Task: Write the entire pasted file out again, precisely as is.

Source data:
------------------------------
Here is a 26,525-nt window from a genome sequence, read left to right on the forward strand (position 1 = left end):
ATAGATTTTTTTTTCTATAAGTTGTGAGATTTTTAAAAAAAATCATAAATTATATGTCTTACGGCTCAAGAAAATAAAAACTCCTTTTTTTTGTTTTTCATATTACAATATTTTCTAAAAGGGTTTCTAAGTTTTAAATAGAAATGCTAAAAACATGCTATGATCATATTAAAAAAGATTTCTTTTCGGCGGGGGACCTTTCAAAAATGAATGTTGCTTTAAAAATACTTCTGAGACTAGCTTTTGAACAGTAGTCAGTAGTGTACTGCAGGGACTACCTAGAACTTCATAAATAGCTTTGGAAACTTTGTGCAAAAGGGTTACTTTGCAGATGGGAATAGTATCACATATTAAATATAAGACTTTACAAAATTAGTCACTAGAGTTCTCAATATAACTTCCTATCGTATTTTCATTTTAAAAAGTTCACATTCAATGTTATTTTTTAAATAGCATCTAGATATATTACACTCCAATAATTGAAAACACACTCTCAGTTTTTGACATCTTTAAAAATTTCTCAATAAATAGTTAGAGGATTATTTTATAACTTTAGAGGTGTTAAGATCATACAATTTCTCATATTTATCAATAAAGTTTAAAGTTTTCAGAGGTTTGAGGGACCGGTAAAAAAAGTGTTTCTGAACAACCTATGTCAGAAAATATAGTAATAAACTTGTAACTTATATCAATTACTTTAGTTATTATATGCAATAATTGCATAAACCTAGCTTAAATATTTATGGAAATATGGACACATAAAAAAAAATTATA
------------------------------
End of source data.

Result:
Here is a 26,525-nt window from a genome sequence, read left to right on the forward strand (position 1 = left end):
ATAGATTTTTTTTTCTATAAGTTGTGAGATTTTTAAAAAAAATCATAAATTATATGTCTTACGGCTCAAGAAAATAAAAACTCCTTTTTTTTGTTTTTCATATTACAATATTTTCTAAAAGGGTTTCTAAGTTTTAAATAGAAATGCTAAAAACATGCTATGATCATATTAAAAAAGATTTCTTTTCGGCGGGGGACCTTTCAAAAATGAATGTTGCTTTAAAAATACTTCTGAGACTAGCTTTTGAACAGTAGTCAGTAGTGTACTGCAGGGACTACCTAGAACTTCATAAATAGCTTTGGAAACTTTGTGCAAAAGGGTTACTTTGCAGATGGGAATAGTATCACATATTAAATATAAGACTTTACAAAATTAGTCACTAGAGTTCTCAATATAACTTCCTATCGTATTTTCATTTTAAAAAGTTCACATTCAATGTTATTTTTTAAATAGCATCTAGATATATTACACTCCAATAATTGAAAACACACTCTCAGTTTTTGACATCTTTAAAAATTTCTCAATAAATAGTTAGAGGATTATTTTATAACTTTAGAGGTGTTAAGATCATACAATTTCTCATATTTATCAATAAAGTTTAAAGTTTTCAGAGGTTTGAGGGACCGGTAAAAAAAGTGTTTCTGAACAACCTATGTCAGAAAATATAGTAATAAACTTGTAACTTATATCAATTACTTTAGTTATTATATGCAATAATTGCATAAACCTAGCTTAAATATTTATGGAAATATGGACACATAAAAAAAAATTATA